I had to purchase two full syringes of Restylane for my tear troughs, from underneath my eyes to the mid sections of my cheeks. The grooves were pretty bad (the left side was worse). They look better, but I feel like I need more! I also have puffiness above my cheekbones. I don't know if it's just more visible now or if the fillers actually moved into that area to cause more puffiness. How much filler is too much? Where did it all go?! What are my options?
How Much Restylane is Too Much?
Doctor Answers 14
Restylane for Tear Troughs Fort Lauderdale
Hyaluronic acids around the eyes can result in a beautiful, natural correction. The rule in this area truly is "less is more." I have never used more than 1 cc to correct both sides of tear trough deformities. Even more important is to be sure your injector addresses the laxity of the eyelid skin itself. Simply pinching the skin of the lower eyelid and assessing how quickly, if at all, it snaps back will tell you very quickly if you are a good candidate. If the skin has minimal elasticity and sagging before the injection, all you will end up with is with inflated balloon-like appearing eyelids that are not attractive whatsoever. Moral of this story is pinch before you inject, less is more.
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Restylane - How Much Restylane is Too Much?
An excellent but very complicated question to answer.
The first issue is how much Restylane (or another filler) is likely to be required in order to achieve the desired results. Nothing everything can automatically be "fixed" with one, or even two, syringes of Restylane. For particularly deep creases and folds, and other types of volume loss, other treatments - such as Radiesse, Sculptra and Autologous Fat Injections - should be considered.
In general, though, two syringes of Restylane should be adequate to improve (it is nearly possible to completely eliminate) tear trough "deformities." So from that standpoint I think you're okay.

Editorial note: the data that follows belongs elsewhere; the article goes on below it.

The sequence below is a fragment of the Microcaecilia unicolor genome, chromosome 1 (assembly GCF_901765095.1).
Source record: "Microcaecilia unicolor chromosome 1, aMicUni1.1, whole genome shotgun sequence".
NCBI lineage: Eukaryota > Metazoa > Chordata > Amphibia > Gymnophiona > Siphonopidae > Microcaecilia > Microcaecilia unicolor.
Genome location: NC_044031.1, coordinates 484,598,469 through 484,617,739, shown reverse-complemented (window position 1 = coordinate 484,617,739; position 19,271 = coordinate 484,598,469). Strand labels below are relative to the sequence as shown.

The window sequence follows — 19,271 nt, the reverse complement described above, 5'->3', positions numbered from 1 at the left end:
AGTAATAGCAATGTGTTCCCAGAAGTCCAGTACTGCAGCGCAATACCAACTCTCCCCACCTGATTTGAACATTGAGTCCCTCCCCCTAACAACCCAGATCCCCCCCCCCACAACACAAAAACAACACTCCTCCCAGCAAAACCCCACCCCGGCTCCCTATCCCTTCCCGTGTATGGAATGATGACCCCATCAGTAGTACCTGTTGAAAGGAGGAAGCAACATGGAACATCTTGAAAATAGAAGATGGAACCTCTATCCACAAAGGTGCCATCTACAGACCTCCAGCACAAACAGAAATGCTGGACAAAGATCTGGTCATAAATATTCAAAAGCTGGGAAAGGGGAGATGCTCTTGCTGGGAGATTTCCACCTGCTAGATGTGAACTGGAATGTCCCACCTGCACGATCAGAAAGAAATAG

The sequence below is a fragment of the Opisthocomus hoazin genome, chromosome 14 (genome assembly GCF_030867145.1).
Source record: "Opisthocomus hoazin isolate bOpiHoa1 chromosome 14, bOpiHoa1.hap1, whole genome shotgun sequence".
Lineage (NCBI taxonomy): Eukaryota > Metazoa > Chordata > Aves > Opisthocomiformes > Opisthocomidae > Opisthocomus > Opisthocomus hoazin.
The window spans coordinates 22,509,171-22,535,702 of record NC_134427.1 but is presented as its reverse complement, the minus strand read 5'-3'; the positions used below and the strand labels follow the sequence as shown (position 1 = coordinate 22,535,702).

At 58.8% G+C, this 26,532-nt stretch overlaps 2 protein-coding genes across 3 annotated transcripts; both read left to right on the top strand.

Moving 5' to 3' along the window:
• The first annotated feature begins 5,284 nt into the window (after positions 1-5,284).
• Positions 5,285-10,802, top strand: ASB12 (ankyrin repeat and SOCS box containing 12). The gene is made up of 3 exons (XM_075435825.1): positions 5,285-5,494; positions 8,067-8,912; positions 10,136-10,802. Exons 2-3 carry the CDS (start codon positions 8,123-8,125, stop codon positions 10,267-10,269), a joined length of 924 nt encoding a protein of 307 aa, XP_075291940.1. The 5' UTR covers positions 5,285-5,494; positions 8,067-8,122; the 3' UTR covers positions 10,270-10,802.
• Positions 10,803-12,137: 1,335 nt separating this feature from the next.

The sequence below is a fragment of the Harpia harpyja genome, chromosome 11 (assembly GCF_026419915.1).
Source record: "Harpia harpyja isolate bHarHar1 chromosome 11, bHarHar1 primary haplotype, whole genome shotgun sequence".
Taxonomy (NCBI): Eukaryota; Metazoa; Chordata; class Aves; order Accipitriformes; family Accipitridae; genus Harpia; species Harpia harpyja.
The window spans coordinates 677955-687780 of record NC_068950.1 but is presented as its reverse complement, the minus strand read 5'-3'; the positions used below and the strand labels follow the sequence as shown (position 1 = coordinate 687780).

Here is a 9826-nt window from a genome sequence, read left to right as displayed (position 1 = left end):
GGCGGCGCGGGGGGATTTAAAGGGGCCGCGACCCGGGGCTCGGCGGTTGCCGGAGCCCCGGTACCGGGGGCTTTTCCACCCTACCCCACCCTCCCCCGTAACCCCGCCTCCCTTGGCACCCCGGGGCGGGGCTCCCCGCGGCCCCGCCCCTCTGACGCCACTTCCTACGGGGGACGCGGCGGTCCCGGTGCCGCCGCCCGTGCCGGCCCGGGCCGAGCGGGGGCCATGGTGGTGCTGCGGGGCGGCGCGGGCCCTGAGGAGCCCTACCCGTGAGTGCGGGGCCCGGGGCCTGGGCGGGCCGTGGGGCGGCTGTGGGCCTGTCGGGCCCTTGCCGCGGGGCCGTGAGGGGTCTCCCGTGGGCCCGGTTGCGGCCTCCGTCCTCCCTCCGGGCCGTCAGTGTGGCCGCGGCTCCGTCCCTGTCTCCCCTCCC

Finally, there is a yellowish tinge to that area, suggesting that this is at least partly the result of bruising. If it it approximately 3-10 days since your procedure, then that is to be expected. Give it some time (ie for the bruising to be absorbed) before you make an assessment. And, of course, you should remain in touch with your treating physician throughout this process.
I hope that this helps, and good luck,
Amount of Restylane for under the eyes
All good feedback from panel members.
The tear trough procedure for under eye hollows is an excellent option for patients. However, this procedure is very technique dependent and should not be over-corrected. It would not be appealing or natural to correct a hollow look with a puffy, over-inflated one.
Being that Restylane is designed to volumize up to two weeks, it would be conservative and prudent to allow for full filling effect as well as any resolution of residual swelling before deciding on additional product.
In our practice, most patients use between 1 - 2 syringes for full effect and correction. It's not unusual to also shape and fill the malar area below the tear troughs to give full correction to the mid-face with smooth contours.